The intake stream tube at cruise operates in a subcritical condition (see Section 10.8), which is complex and makes the intake-drag estimation difficult. There is spillage during the subcritical operation due to the stream tube being smaller than the cross-sectional area at the nacelle highlight diameter, where external flow turns around the lip creating suction (i. e., thrust). This can be considered precompression, ahead of the intake, when the intake velocity is slower compared to the free-stream velocity expressed in the fraction (Vintake/VTO). At (Vintake/VXJ) < 0.8, the excess air flow spills over the nacelle lip. The intake lip acts as the LE of a circular aerofoil. The subcritical air-flow diffusion ahead of the inlet results in preentry drag called additive drag. The net effect results in spillage drag, as described herein. The spillage drag added to the friction drag at the lip results in the intake drag, which is a form of parasite drag. (For the military aircraft intake, see Section 9.17 and Chapter 10.)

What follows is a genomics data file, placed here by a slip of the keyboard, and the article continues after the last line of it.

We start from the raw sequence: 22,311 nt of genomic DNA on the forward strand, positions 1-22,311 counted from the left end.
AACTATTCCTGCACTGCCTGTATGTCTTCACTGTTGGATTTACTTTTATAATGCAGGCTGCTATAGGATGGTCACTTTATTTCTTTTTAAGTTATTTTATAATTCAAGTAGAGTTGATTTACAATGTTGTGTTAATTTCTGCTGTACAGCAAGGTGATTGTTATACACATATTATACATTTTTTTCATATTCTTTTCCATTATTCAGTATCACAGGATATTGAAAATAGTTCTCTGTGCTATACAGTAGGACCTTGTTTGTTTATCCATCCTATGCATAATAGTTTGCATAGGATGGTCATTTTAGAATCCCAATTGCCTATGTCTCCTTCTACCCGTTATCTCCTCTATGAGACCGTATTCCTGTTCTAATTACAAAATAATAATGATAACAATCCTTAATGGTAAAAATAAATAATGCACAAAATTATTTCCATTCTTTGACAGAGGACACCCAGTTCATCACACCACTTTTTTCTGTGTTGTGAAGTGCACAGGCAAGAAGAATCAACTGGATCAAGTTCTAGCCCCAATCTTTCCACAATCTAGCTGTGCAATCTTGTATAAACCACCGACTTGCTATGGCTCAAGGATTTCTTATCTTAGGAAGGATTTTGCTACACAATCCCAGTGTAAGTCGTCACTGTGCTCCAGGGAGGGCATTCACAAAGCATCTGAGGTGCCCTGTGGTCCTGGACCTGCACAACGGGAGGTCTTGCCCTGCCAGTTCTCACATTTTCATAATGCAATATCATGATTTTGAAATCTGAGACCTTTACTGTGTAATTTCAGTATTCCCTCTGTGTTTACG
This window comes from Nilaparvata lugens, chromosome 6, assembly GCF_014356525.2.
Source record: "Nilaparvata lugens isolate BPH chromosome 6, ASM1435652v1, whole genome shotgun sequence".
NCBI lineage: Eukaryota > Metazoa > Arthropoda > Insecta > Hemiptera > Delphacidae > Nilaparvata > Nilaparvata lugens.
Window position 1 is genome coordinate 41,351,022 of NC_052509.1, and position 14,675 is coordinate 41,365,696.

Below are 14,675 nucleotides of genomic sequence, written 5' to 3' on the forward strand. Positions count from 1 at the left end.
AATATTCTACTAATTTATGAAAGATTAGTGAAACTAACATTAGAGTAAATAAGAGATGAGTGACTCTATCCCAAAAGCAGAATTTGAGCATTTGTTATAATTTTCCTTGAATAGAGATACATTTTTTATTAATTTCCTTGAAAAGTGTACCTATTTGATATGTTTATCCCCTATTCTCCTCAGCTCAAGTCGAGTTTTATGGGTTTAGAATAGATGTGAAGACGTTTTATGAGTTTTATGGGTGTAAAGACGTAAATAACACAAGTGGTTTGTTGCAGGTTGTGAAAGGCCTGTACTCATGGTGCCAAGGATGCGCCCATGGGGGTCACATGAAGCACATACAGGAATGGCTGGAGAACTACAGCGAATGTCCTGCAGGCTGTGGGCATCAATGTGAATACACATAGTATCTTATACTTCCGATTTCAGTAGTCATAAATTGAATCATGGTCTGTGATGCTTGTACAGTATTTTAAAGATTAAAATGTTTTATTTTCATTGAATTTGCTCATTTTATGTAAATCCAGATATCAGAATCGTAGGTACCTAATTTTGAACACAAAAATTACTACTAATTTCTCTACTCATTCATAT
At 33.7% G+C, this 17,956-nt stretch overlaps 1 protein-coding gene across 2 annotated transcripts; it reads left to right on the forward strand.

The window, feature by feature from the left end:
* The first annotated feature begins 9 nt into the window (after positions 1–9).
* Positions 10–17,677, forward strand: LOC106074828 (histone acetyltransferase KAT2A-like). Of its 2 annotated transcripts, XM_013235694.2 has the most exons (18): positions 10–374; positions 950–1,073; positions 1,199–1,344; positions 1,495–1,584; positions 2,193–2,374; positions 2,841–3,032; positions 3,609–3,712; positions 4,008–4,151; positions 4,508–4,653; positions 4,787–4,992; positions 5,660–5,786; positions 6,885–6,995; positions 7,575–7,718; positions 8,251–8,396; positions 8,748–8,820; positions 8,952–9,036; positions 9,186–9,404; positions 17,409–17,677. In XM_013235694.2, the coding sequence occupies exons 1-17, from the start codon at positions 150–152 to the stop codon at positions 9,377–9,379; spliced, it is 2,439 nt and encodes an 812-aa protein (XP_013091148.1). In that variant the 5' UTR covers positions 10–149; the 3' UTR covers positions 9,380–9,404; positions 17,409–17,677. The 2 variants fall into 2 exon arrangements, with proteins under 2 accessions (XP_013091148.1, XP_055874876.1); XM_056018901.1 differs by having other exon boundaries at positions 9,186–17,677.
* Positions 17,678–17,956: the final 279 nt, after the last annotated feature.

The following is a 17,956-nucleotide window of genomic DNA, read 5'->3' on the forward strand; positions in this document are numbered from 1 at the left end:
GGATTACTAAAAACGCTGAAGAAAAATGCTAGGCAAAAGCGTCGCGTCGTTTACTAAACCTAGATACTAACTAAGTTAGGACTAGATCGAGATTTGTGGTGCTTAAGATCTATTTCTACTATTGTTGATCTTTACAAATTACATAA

• spillage drag = additive drag + lip suction (thrust sign changes to -ve)
• intake drag = spillage drag + friction drag at the lip (supervelocity effect)
Figure 9.6 shows intake-drag variations with the mass flow rate for both subsonic and supersonic (i. e., sharp LE) intake.